Symbolism in the Lottery

For most people the word “lottery” conjures up thoughts of winning a multi-million dollar prize, but for the villagers in Shirley Jackson’s “The Lottery” the word brings forth a sense of dread. The lottery is an old tradition in the village that happens every June 27th and starts out as a seemingly innocent event. However as the process of the lottery begins, it is obvious the lottery is a thing the villagers fear. The tradition of the lottery goes further back than anyone in the village can remember.

The black box used for the lottery is very old and is starting to fall apart yet the villagers refuse to replace it, most likely because of the story that the box was made with parts of the original box. The black box represents the lottery itself, and is the symbol that all of the villagers immediately associate with the lottery. The fact that the box is black can be viewed as foreboding, as black is the color usually associated with death.

Although the villagers had forgotten the ritual and lost the original black box, they still remembered to use stones.

The pile of stones the boys had made earlier was ready; there were stones on the ground with the blowing scraps of paper that had come out of the box. (265) The use of stones, like the black box, is one of the few original traditions still kept. Apart from the lottery, the village seems to be a quaint and civilized community. Stoning is a very brutal and outdated technique, yet it is used by the villagers. The villagers do not hesitate to use the stones on whomever the lottery has chosen. They revert from their peaceful facade to people who are capable of gruesome and unmerciful violence.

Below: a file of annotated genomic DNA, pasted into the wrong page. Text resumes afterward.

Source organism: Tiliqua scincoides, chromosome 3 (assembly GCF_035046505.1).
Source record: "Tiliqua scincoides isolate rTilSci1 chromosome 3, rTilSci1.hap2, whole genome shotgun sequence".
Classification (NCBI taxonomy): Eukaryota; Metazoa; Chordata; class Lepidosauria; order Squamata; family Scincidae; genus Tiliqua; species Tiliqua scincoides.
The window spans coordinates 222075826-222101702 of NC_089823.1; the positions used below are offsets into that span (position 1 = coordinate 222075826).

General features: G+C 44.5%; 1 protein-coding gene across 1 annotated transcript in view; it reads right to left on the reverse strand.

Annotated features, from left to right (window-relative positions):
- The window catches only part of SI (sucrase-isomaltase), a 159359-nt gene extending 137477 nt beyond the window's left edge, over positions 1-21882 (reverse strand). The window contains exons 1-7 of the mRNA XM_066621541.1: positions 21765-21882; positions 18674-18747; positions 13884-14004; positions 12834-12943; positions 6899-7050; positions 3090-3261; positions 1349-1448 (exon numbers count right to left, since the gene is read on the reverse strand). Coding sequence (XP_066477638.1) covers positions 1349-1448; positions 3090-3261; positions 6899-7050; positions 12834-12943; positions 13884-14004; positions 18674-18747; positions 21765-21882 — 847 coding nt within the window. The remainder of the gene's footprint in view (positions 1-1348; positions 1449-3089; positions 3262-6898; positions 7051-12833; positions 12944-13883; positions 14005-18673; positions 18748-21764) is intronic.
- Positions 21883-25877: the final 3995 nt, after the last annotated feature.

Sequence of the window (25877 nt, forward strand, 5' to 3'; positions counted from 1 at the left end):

While they have changed some of the old traditions, such as using pieces of paper instead of chips of wood, they still hold on to their over the top method of sacrifice. The lottery itself is another symbol in the story. It represents many outdated traditions that people follow with blind faith simply because the tradition has always gone on, no matter how illogical it might be. “They do say,” Mr. Adams said to Old Man Warner, who stood next to him, “that over in the north village they’re talking of giving up the lottery. ”

Old Man Warner snorted. Pack of crazy fools,” he said. “Listening to the young folks, nothing’s good enough for them. Next thing you know, they’ll be wanting to go back to living in caves, nobody work any more, live that way for a while…”. (262) Some of the younger generations in other villages have begun to question the tradition of the lottery and its practicality, just as some real-life outdated traditions must be questioned. “The Lottery” is a warning telling us not to be blind slaves to tradition. If we are, the consequences could be severe.

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